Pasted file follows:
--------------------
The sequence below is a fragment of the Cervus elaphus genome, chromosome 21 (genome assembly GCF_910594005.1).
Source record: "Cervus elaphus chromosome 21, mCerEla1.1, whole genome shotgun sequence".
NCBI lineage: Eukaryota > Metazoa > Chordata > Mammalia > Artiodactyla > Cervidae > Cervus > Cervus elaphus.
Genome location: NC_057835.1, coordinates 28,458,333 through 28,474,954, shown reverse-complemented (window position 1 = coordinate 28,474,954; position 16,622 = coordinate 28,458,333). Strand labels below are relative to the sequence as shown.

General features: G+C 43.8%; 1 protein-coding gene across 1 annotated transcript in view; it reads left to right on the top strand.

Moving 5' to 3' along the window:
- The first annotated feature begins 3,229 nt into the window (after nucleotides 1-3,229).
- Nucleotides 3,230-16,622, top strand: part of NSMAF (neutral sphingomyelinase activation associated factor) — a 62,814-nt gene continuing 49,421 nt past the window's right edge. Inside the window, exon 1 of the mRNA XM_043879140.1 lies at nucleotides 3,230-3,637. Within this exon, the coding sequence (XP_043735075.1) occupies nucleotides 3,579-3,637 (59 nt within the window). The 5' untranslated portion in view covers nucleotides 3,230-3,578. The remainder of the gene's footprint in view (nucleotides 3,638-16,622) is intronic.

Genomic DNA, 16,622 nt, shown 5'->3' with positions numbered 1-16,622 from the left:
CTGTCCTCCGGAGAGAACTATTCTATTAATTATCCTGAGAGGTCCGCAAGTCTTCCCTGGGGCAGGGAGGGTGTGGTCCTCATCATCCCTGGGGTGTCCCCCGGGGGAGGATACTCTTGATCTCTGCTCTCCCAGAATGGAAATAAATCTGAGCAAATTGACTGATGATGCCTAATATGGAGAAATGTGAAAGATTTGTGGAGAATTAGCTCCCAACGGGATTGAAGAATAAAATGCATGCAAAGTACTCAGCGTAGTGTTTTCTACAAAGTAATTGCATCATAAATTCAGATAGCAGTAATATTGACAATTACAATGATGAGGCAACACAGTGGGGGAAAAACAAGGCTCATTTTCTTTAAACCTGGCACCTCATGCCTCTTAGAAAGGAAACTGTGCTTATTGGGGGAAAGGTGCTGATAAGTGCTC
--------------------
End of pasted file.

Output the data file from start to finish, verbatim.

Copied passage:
The sequence below is a fragment of the Cervus elaphus genome, chromosome 21 (genome assembly GCF_910594005.1).
Source record: "Cervus elaphus chromosome 21, mCerEla1.1, whole genome shotgun sequence".
NCBI lineage: Eukaryota > Metazoa > Chordata > Mammalia > Artiodactyla > Cervidae > Cervus > Cervus elaphus.
Genome location: NC_057835.1, coordinates 28,458,333 through 28,474,954, shown reverse-complemented (window position 1 = coordinate 28,474,954; position 16,622 = coordinate 28,458,333). Strand labels below are relative to the sequence as shown.

General features: G+C 43.8%; 1 protein-coding gene across 1 annotated transcript in view; it reads left to right on the top strand.

Moving 5' to 3' along the window:
- The first annotated feature begins 3,229 nt into the window (after nucleotides 1-3,229).
- Nucleotides 3,230-16,622, top strand: part of NSMAF (neutral sphingomyelinase activation associated factor) — a 62,814-nt gene continuing 49,421 nt past the window's right edge. Inside the window, exon 1 of the mRNA XM_043879140.1 lies at nucleotides 3,230-3,637. Within this exon, the coding sequence (XP_043735075.1) occupies nucleotides 3,579-3,637 (59 nt within the window). The 5' untranslated portion in view covers nucleotides 3,230-3,578. The remainder of the gene's footprint in view (nucleotides 3,638-16,622) is intronic.

Genomic DNA, 16,622 nt, shown 5'->3' with positions numbered 1-16,622 from the left:
CTGTCCTCCGGAGAGAACTATTCTATTAATTATCCTGAGAGGTCCGCAAGTCTTCCCTGGGGCAGGGAGGGTGTGGTCCTCATCATCCCTGGGGTGTCCCCCGGGGGAGGATACTCTTGATCTCTGCTCTCCCAGAATGGAAATAAATCTGAGCAAATTGACTGATGATGCCTAATATGGAGAAATGTGAAAGATTTGTGGAGAATTAGCTCCCAACGGGATTGAAGAATAAAATGCATGCAAAGTACTCAGCGTAGTGTTTTCTACAAAGTAATTGCATCATAAATTCAGATAGCAGTAATATTGACAATTACAATGATGAGGCAACACAGTGGGGGAAAAACAAGGCTCATTTTCTTTAAACCTGGCACCTCATGCCTCTTAGAAAGGAAACTGTGCTTATTGGGGGAAAGGTGCTGATAAGTGCTC